Highlight Poetry is a meme created by Lace & Lavender Hints to celebrate a poem once a week.
Valediction: Forbidding Mourning
by John Donne
As virtuous men pass mildly away,
And whisper to their souls, to go,
Whilst some of their sad friends do say,
'The breath goes now,' and some say, 'No:'
So let us melt, and make no noise,
No tear-floods, nor sigh-tempests move;
'Twere profanation of our joys
To tell the laity our love.
Moving of th' earth brings harms and fears;
Men reckon what it did, and meant;
But trepidation of the spheres,
Though greater far, is innocent.
Dull sublunary lovers' love
(Whose soul is sense) cannot admit
Absence, because it doth remove
Those things which elemented it.
But we by a love so much refin'd,
That ourselves know not what it is,
Inter-assured of the mind,
Care less, eyes, lips, and hands to miss.
Our two souls therefore, which are one,
Though I must go, endure not yet
A breach, but an expansion,
Like gold to airy thinness beat.
If they be two, they are two so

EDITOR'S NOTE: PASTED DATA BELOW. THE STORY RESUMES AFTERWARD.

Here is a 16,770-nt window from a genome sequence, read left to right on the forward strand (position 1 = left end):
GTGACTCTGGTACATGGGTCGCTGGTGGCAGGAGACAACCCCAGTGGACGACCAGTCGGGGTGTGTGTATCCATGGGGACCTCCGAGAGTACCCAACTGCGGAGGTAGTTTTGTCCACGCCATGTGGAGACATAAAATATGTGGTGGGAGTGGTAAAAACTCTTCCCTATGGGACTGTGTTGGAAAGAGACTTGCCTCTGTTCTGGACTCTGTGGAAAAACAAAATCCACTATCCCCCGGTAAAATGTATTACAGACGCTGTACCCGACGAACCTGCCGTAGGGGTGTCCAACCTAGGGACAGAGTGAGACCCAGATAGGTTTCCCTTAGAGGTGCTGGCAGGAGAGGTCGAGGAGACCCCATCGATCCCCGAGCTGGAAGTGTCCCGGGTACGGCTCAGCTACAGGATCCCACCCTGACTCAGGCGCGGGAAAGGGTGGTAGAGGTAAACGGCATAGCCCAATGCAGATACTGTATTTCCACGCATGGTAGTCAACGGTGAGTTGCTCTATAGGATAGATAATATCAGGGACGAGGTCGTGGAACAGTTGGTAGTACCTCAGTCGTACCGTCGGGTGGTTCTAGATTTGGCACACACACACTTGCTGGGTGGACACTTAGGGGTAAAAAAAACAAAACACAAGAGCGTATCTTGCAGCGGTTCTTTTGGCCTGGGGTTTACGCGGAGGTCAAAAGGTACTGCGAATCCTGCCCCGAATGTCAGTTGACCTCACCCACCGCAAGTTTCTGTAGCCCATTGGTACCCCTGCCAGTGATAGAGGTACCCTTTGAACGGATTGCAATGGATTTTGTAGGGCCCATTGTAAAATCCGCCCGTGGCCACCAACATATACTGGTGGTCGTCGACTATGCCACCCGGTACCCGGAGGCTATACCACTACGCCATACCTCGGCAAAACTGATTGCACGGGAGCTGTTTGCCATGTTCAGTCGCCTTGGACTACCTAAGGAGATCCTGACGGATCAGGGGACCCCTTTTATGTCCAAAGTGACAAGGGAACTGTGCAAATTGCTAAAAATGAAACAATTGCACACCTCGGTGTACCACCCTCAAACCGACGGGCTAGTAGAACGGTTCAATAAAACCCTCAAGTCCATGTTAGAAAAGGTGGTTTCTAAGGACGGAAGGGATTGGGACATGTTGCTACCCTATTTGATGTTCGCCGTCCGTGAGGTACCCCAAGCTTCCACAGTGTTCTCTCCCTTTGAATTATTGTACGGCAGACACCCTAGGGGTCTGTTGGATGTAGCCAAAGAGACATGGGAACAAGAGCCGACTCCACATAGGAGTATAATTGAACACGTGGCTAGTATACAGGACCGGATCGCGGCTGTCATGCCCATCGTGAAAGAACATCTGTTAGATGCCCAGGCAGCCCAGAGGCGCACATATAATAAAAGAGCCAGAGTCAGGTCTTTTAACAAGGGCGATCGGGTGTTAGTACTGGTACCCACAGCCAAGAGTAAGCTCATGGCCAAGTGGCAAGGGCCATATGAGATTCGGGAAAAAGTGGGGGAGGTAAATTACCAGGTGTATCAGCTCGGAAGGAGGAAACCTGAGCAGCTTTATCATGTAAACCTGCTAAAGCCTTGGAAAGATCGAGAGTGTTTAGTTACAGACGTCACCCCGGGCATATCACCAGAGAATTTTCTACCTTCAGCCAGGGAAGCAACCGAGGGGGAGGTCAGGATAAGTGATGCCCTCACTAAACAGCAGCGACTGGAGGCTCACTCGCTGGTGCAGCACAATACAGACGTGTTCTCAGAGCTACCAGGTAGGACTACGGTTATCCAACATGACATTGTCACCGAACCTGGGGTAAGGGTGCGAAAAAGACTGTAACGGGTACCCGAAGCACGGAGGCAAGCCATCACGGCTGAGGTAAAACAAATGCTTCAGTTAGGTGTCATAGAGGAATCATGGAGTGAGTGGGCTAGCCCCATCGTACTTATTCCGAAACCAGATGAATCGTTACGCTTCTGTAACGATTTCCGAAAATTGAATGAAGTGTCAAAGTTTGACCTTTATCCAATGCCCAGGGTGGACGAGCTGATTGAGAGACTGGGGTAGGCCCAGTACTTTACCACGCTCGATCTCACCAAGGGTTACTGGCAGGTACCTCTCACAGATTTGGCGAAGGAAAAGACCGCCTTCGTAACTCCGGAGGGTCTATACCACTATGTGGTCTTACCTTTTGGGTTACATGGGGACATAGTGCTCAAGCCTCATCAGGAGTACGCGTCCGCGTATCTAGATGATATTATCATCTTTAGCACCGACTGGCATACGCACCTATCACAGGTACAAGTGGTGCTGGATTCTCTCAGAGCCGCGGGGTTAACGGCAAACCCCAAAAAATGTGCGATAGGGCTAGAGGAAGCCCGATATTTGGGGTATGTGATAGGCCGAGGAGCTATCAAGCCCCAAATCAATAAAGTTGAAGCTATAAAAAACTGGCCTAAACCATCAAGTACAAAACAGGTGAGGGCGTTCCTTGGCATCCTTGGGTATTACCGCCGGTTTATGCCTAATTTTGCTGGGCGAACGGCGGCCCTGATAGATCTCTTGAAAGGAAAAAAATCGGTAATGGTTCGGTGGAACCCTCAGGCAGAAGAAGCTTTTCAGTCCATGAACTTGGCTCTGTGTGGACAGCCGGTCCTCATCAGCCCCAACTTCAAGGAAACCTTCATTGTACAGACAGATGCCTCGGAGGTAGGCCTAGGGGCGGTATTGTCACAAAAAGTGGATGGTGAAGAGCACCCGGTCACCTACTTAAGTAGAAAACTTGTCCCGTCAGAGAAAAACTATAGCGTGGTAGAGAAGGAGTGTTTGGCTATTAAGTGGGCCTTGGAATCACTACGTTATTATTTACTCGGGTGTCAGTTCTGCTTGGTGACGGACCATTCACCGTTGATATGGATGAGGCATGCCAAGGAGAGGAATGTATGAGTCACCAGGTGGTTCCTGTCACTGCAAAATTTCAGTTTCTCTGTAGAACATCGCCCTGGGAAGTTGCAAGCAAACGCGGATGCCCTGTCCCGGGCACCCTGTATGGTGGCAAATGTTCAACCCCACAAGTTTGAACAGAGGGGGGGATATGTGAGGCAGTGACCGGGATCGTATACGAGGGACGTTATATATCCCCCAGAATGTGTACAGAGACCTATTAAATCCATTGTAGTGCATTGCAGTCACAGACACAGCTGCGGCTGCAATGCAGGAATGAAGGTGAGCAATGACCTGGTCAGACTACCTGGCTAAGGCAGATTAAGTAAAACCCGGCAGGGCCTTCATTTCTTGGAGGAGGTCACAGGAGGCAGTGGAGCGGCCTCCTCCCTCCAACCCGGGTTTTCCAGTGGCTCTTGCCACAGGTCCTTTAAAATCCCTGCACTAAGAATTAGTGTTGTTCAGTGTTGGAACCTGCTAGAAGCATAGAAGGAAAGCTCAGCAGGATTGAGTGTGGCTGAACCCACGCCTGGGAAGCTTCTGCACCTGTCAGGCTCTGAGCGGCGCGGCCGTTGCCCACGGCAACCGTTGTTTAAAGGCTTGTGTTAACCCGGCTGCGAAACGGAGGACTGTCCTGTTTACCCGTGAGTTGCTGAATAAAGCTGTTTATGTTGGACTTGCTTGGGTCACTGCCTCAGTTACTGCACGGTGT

As stiff twin compasses are two;
Thy soul, the fix'd foot, makes no show
To move, but doth, if the' other do.
And though it in the centre sit,
Yet when the other far doth roam,
It leans, and hearkens after it,
And grows erect, as that comes home.
Such wilt thou be to me, who must
Like th' other foot, obliquely run;
Thy firmness makes my circle just,
And makes me end, where I begun.
I studied this poem in my Senior AP English class, and at first read through, you get the gist - two lovers who must part for a time, and the man wants their parting to be quiet and intimate and only for themselves to know. But then you really read all the imagery and metaphor in this poem - all the ways John Donne compares their love and/or quiet parting to: the death of an old man/earthquakes/molding gold/ and (my favorite) a math compass, and wow, this poem is so rich and detailed and perfection!
Love described by a math compass - so unexpected, but it works so well!